The music itself is pretty damn wonderful. Bill Evans just swims his fingers over that piano, giving us some beautiful melodies from classic jazz and sometimes smashes his hands against it reminiscent of some hard bop we’ve heard before (looking at you Brilliant Corners). He gives a little slice of every jazz styling while still being accessible to the average listener, which is nice of him.

For me, though, the real hero of the music was the bass. This is probably one of the best bassist’s I have ever heard. It’s rare that you get to put the bassist in high regard, who is often drowned out by the rest of the music or just there to play a simple melody throughout. But this bassist slaps away at his standing Bass with so much glee and energy that he brings the bass right there at the front and makes you notice him. The bass doesn’t just play simple melodies here, it goes complex, almost as if the bassist is shredding on the bass in the way Eddie Van Halen does with his guitar. If finger-picking was a technique for bassists, this guy would be the guy to invent it (even though he didn’t, but that’s definitely how it sounds). There’s nothing more awesome than the sound of the upright Bass. The noise of the strings still vibrating after being picked, the sound of them slapping against the backboard, the sound of the finger (sometimes asgressively in the most beautiful way possible)picking the string, it really gives for a whole different vibe. Honestly, if it weren’t for the bass in this album, I don’t think it would have stood out as much as it did.

What makes it more fascinating is that this group was just a trio. Just three dudes playing a piano, drum and bass together. For only three instruments they succeeded in feeling like a whole orchestra, the music feeling just as layered as the bigger ensembles feel. It’s more impressive hearing how tight they are together, blending their instruments together to form each song in a seamless way. I can see why critics have considered this a top-notch jazz album.

But cut out that damn clapping, honestly, it sounds awful.

Song of Choice: Solar


Photoshop Credit: Julian Branco

1001 Albums: Back at the Chicken Shack



Artist: Jimmy Smith

Album: Back at the Chicken Shack

Year: 1960 (1963)

Length: 37:50

Genre: Soul Jazz



“Smooth Organ playing”

Before I get started I feel it’s very important to set you, the reader, straight about something first. This might seem like a disappointment right off the bat, but believe me when I say it really isn’t. You’ll feel betrayed but the album will redeem itself, you’ll have to trust me on this one.

Are you ready? ok…

For an album called Back at the Chicken Shack there is a surprisingly huge lack of chickens in it. I know, I know… it’s appalling… awful… plain unforgiving.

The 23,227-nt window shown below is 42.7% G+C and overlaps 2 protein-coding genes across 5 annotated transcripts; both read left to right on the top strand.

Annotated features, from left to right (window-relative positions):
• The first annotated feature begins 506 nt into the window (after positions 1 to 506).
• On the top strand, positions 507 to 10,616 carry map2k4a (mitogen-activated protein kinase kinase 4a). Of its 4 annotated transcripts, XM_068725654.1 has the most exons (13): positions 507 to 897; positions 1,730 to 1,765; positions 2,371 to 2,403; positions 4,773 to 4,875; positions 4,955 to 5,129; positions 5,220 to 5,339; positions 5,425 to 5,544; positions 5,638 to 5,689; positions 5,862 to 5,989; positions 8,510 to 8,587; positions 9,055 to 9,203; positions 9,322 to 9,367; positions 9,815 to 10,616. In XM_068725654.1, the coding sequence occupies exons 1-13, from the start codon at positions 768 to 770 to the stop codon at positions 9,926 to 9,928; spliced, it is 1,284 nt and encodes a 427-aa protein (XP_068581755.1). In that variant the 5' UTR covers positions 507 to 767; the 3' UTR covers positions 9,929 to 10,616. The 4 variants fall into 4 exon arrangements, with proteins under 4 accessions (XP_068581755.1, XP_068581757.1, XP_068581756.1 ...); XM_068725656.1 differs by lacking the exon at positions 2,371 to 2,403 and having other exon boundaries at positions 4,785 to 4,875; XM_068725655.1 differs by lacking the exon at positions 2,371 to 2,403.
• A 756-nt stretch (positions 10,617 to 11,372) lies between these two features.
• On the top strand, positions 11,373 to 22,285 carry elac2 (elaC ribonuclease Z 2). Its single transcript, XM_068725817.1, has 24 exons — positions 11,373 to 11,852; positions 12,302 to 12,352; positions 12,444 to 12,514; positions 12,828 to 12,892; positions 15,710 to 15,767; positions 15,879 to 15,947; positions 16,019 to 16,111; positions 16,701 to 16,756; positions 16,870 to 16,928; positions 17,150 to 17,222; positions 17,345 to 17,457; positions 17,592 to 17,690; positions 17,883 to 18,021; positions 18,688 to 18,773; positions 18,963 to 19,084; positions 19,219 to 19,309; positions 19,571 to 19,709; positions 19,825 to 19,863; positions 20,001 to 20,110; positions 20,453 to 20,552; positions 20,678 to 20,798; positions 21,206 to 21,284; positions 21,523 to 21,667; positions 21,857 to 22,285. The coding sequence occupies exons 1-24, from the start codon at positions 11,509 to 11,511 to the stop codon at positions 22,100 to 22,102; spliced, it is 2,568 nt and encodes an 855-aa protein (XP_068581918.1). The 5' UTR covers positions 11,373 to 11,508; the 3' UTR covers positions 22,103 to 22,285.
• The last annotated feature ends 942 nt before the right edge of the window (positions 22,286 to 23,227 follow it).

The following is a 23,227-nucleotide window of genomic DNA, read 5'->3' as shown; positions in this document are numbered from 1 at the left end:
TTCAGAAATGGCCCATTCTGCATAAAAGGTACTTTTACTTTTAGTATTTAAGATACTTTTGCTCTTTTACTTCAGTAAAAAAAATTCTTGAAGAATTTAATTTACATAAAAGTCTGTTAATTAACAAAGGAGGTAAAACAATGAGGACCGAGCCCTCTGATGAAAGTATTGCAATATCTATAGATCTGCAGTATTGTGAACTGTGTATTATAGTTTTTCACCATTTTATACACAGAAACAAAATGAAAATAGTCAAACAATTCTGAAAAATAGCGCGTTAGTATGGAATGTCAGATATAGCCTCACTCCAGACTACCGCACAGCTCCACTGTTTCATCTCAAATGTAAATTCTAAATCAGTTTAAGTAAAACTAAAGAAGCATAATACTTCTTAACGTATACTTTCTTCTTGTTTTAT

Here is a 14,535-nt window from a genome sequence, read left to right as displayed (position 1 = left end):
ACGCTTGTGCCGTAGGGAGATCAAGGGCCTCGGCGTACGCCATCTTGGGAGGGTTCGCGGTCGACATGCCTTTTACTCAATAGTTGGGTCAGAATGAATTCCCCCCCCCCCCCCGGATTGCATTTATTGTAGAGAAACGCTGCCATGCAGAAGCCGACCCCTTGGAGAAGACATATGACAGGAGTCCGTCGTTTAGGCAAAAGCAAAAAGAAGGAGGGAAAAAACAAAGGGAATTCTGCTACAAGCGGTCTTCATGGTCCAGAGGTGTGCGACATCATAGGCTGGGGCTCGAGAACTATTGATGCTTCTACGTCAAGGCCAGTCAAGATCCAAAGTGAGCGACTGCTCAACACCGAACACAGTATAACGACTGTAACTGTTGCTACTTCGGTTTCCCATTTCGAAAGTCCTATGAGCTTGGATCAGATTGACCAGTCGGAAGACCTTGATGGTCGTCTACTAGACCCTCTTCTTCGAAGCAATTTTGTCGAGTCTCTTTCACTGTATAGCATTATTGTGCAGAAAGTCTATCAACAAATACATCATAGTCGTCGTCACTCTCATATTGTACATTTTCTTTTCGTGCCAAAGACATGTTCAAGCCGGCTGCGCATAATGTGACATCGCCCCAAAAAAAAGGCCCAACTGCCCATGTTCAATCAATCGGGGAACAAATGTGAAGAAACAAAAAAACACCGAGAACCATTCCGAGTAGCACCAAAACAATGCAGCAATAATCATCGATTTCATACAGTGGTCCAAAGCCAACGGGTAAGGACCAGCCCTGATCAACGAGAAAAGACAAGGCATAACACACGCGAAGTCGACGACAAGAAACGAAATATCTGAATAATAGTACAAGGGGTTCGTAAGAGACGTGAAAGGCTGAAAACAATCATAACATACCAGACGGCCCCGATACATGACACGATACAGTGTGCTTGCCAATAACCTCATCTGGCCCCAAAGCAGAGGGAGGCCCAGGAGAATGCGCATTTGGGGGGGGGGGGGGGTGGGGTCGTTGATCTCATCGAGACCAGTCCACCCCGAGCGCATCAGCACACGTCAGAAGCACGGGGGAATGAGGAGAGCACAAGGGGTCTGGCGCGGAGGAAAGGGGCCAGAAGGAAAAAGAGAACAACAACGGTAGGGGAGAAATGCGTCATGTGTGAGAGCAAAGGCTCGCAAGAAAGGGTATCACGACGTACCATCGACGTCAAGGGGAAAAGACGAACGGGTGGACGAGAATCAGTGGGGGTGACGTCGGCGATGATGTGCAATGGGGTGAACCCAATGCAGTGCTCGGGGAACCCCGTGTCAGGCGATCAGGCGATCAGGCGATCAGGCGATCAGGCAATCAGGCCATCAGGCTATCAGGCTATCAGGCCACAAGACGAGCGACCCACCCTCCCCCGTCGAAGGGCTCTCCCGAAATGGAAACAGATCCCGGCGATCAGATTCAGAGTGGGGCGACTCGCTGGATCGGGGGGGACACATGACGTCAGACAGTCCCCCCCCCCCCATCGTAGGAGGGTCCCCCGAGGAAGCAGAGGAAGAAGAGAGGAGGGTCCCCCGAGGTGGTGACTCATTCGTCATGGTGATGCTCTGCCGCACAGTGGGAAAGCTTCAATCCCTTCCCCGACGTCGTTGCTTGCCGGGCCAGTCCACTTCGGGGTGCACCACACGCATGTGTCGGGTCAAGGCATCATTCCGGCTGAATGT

Not even a cluck or a gobble? No, not even.

So to satisfy your poultry needs here’s a picture of a beautiful chicken wearing pants:


There, now we can all sleep happily.

I think Jimmy Smith saved my life. Ok, that might be a gross exaggeration. I was coming off the heels of the Everly Brother’s and there whiny voices, wondering if music could ever be good again and as Cathy’s Clown (expletive removed) faded to obscurity never to be heard again, this album started. This beautiful, beautiful album.

This album probably seemed way better than it really was only because it followed A Date with the Everly Brothers and my mind went from “God please end” to “Jazz, my old friend, never leave me again”. I think I’ve taken Jazz for granted all those times I wanted it to stop being clingy and it came back to save my life. I will never let you go Jazz, never again.

That being said, this album is pretty damn great. Jimmy Smith is one hell of an organ player and I honestly would sit through an entire album that consists only of him playing the organ layered on top of other organs. Just pure organ chaos. That’s an idea right there, someone should get on that.

As a whole, the jazz in the album doesn’t actually offer much. It’s no different than any of the jazz I heard on previous albums and for the most part, doesn’t stand out as it’s own. That is… except for one crucial element: The Organ (as mentioned above). The Organ is really what ties the album together and allows it to surpass expectations and go beyond what we know jazz to be. It’s also thanks to this album and Jimmy Smith’s playing that the organ itself started to find it’s way into jazz albums and mainstream music. if it weren’t for this, Soul Jazz probably wouldn’t have really been a thing, which is a shame because it’s quickly become one of my favourite stylings of Jazz.

And before you get a weird visual in your head, no it’s not a church organ I’m talking about. It’s that one special organ we’ve all come to love (at least those who have listened to it). It’s none other than the famous Hammond B3 Organ.


Pictured here so you can visualise it in all its glory.

It’s quite the amazing instrument and even though you might have no idea what I’m talking about (although some of you most probably do), you have most definitely heard this before. The gurgling and bubbling synthetic organ noises that sound as if they’re being played through an underwater speaker. The crisp sustain that wahs and the plucky fast notes that blurp and bloop. My onomatopeic descriptions are hardly doing it justice, but that gives you more reason to listen to this album to see for yourself.

Obviously, I can’t end this without mentioning the skills of the other band mates who hold up a majority of the songs with their own instruments. The sax playing is just beautifully done and I got excited every time I heard a sax solo. Although the organ is the true hero of the album, the rest of the band plays their part in bringing it together as a whole, which required a ton of skill and precision on their parts often seen in jazz but should still not go unnoticed. We see you back there, don’t worry.

This was also an instance where I listened to the extended CD version rather than the original LP. Thankfully, unlike the Marty Robbins album that added songs and completely rearranged them, this one only tacked on one song at the end and I didn’t mind at all. One more song meant more Jimmy Smith to enjoy and since it was just tacked on at the end it was like a little bonus to my listening experience.

Now if you don’t mind, I’m going to go find some chickens. Not for anything weird…  I just  like to watch them… they’re funny… right?

Song of Choice: Back at the Chicken Shack


Photoshop Credit: Julian Branco